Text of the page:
Investment Banking News

Bank of America Hires More Junior Bankers

Posted by Anton Murray Consulting on . Posted in Investment Banking News

Sydney Ember

Bank of America has been on a hiring spree.

As part of its effort to improve working conditions for its youngest employees in the global corporate and investment banking unit, the company has hired more junior bankers, the latest sign of a shifting corporate culture on Wall Street.

The incoming class of full-time analysts and associates, who start work later this month, will be almost 40 percent larger than last year’s class. This year’s summer analyst and associate class was also about 40 percent bigger than it was in 2013.

A spokesman for Bank of America said the company had previously hired a few hundred analysts and associates into its summer and full-time programs.

“Our increased hiring reflects our desire to invest in our people in light of our growing activity levels and the need to provide more support to our junior bankers to have a better experience,” Christian Meissner, the head of global corporate and investment banking, said in an internal memorandum sent last week. The memo provided a review of the first half of the year, including updates on mergers and acquisitions and initial public offerings, according to the spokesman.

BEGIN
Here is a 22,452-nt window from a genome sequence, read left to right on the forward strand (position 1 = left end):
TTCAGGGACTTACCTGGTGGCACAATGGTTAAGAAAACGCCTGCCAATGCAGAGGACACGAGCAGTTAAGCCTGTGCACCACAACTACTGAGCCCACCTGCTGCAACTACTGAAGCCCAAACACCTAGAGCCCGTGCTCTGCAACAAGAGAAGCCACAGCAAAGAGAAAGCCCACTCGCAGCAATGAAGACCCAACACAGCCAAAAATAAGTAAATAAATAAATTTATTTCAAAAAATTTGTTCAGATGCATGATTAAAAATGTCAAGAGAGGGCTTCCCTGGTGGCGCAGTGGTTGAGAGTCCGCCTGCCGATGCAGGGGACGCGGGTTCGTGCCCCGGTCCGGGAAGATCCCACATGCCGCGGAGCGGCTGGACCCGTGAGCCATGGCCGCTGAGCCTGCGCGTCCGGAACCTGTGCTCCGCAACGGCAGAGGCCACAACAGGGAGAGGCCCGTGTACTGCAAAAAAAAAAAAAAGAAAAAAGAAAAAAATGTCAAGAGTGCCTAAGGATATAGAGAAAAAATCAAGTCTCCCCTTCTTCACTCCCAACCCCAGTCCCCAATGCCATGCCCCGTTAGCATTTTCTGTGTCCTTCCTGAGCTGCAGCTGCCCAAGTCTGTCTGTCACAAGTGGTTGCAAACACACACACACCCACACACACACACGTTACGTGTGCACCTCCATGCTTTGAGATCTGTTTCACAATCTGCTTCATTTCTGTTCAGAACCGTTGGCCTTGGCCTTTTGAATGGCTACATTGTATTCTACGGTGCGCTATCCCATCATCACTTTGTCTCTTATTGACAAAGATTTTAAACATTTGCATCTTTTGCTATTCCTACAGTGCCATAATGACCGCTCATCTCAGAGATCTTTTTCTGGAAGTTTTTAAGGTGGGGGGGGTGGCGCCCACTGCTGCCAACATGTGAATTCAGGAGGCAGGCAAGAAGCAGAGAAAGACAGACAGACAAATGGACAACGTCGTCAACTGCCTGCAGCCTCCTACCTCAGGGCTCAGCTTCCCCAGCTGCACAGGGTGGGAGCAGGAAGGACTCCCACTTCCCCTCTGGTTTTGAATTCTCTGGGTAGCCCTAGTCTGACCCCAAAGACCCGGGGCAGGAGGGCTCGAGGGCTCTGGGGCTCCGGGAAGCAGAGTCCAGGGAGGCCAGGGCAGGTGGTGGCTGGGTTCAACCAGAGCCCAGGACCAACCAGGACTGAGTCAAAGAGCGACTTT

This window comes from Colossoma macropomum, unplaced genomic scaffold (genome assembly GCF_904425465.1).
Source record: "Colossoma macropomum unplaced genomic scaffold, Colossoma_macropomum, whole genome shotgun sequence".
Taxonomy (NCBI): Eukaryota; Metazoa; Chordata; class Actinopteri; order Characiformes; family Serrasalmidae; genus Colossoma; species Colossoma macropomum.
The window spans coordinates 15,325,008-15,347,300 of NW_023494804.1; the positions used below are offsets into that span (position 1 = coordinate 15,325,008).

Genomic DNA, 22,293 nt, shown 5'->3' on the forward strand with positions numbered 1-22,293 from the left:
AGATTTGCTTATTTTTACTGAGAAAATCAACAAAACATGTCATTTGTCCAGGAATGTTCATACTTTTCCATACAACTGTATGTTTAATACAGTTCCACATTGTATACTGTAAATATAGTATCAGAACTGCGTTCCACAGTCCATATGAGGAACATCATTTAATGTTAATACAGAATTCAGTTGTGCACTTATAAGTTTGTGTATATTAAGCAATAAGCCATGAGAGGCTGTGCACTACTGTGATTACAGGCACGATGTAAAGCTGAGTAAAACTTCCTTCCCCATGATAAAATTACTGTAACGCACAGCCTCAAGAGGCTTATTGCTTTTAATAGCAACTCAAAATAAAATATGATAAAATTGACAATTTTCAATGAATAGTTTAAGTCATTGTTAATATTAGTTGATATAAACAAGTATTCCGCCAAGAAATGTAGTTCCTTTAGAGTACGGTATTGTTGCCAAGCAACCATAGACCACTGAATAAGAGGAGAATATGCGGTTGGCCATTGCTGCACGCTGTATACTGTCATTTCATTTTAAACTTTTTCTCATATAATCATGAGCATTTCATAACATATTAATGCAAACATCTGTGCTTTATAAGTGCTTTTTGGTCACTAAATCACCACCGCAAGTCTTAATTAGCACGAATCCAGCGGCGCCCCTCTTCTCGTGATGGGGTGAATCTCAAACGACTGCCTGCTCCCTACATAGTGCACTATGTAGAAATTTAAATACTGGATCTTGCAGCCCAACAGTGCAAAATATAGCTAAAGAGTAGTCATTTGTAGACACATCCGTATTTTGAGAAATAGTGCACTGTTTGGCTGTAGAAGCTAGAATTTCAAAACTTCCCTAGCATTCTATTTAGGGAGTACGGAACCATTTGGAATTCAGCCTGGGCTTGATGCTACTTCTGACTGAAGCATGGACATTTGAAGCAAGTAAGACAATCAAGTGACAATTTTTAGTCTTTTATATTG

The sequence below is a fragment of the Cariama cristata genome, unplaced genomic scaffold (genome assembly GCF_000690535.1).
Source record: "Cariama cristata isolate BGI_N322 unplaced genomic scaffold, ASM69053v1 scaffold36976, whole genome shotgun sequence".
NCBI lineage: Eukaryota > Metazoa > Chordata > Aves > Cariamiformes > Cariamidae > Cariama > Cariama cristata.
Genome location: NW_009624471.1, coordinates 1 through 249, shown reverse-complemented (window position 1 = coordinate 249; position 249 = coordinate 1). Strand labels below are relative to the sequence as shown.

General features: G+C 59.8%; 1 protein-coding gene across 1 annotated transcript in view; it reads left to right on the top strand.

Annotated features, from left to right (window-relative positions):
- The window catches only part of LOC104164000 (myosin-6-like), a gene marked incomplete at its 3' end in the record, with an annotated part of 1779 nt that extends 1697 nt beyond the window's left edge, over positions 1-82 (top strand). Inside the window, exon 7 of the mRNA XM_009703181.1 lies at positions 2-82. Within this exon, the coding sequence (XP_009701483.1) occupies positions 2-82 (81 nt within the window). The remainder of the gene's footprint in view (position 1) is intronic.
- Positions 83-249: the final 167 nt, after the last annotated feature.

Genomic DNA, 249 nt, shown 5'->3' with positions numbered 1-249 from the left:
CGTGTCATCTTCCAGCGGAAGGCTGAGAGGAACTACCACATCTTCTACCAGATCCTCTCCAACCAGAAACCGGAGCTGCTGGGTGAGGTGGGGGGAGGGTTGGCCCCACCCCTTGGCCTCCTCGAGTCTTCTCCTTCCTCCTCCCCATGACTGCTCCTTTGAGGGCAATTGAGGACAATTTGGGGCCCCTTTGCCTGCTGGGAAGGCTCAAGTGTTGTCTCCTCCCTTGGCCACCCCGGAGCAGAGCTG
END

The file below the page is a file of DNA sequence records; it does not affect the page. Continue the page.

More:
The changes to the junior banking program were first reported by The Financial Times. A spokesman for Bank of America confirmed the memo’s contents.

Over the last year, investment banks across Wall Street have tried to ease the grueling schedules of junior bankers, who have been accustomed to working through the weekends and into the wee hours of the morning. Many of these institutions, including Bank of America, Goldman Sachs and JP Morgan Chase, have told young employees to take a few days off a month, on the weekend.

The sea change is driven in part by fears across the industry that an increasing number of ambitious college graduates are losing interest in finance. Instead, they are landing prestigious jobs in Silicon Valley, at companies like Google and Facebook. Others are heading to technology start-ups, which offer more flexible work schedules and the lure of future wealth.

The New York Times

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